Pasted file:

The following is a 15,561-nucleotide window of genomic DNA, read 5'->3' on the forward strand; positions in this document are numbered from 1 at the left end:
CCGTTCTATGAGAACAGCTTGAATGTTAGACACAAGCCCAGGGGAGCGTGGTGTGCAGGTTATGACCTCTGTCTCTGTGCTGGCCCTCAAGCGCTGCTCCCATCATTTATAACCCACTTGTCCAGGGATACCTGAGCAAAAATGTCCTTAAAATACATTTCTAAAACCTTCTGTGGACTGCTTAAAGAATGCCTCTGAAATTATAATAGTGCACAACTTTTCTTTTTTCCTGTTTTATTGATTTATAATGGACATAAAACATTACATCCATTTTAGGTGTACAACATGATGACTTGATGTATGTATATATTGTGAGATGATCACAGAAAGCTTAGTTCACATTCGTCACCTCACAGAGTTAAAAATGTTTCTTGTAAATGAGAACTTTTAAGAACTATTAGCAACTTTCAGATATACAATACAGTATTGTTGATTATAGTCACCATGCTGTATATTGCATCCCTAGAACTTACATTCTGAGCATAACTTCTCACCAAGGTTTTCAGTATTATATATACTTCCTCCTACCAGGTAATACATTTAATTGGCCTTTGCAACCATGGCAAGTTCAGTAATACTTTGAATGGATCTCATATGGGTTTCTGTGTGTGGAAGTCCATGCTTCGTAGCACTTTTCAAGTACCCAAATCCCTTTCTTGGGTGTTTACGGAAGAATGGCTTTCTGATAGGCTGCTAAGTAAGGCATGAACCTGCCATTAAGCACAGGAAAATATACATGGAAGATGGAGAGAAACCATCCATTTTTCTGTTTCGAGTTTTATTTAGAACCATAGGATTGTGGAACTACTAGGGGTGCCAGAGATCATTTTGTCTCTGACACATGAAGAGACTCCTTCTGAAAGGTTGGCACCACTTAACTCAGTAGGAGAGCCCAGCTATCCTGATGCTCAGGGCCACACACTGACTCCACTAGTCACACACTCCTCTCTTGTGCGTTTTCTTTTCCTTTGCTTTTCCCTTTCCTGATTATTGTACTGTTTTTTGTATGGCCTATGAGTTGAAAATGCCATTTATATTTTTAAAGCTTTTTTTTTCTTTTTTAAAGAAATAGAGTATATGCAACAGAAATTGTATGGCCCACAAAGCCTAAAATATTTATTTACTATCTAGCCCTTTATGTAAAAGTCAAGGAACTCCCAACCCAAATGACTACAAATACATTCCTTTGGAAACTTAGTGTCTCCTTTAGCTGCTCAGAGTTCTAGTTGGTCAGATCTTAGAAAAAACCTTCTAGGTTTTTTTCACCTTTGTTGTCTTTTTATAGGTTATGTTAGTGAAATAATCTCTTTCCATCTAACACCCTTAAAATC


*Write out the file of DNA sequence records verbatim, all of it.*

The following is a 15,561-nucleotide window of genomic DNA, read 5'->3' on the forward strand; positions in this document are numbered from 1 at the left end:
CCGTTCTATGAGAACAGCTTGAATGTTAGACACAAGCCCAGGGGAGCGTGGTGTGCAGGTTATGACCTCTGTCTCTGTGCTGGCCCTCAAGCGCTGCTCCCATCATTTATAACCCACTTGTCCAGGGATACCTGAGCAAAAATGTCCTTAAAATACATTTCTAAAACCTTCTGTGGACTGCTTAAAGAATGCCTCTGAAATTATAATAGTGCACAACTTTTCTTTTTTCCTGTTTTATTGATTTATAATGGACATAAAACATTACATCCATTTTAGGTGTACAACATGATGACTTGATGTATGTATATATTGTGAGATGATCACAGAAAGCTTAGTTCACATTCGTCACCTCACAGAGTTAAAAATGTTTCTTGTAAATGAGAACTTTTAAGAACTATTAGCAACTTTCAGATATACAATACAGTATTGTTGATTATAGTCACCATGCTGTATATTGCATCCCTAGAACTTACATTCTGAGCATAACTTCTCACCAAGGTTTTCAGTATTATATATACTTCCTCCTACCAGGTAATACATTTAATTGGCCTTTGCAACCATGGCAAGTTCAGTAATACTTTGAATGGATCTCATATGGGTTTCTGTGTGTGGAAGTCCATGCTTCGTAGCACTTTTCAAGTACCCAAATCCCTTTCTTGGGTGTTTACGGAAGAATGGCTTTCTGATAGGCTGCTAAGTAAGGCATGAACCTGCCATTAAGCACAGGAAAATATACATGGAAGATGGAGAGAAACCATCCATTTTTCTGTTTCGAGTTTTATTTAGAACCATAGGATTGTGGAACTACTAGGGGTGCCAGAGATCATTTTGTCTCTGACACATGAAGAGACTCCTTCTGAAAGGTTGGCACCACTTAACTCAGTAGGAGAGCCCAGCTATCCTGATGCTCAGGGCCACACACTGACTCCACTAGTCACACACTCCTCTCTTGTGCGTTTTCTTTTCCTTTGCTTTTCCCTTTCCTGATTATTGTACTGTTTTTTGTATGGCCTATGAGTTGAAAATGCCATTTATATTTTTAAAGCTTTTTTTTTCTTTTTTAAAGAAATAGAGTATATGCAACAGAAATTGTATGGCCCACAAAGCCTAAAATATTTATTTACTATCTAGCCCTTTATGTAAAAGTCAAGGAACTCCCAACCCAAATGACTACAAATACATTCCTTTGGAAACTTAGTGTCTCCTTTAGCTGCTCAGAGTTCTAGTTGGTCAGATCTTAGAAAAAACCTTCTAGGTTTTTTTCACCTTTGTTGTCTTTTTATAGGTTATGTTAGTGAAATAATCTCTTTCCATCTAACACCCTTAAAATC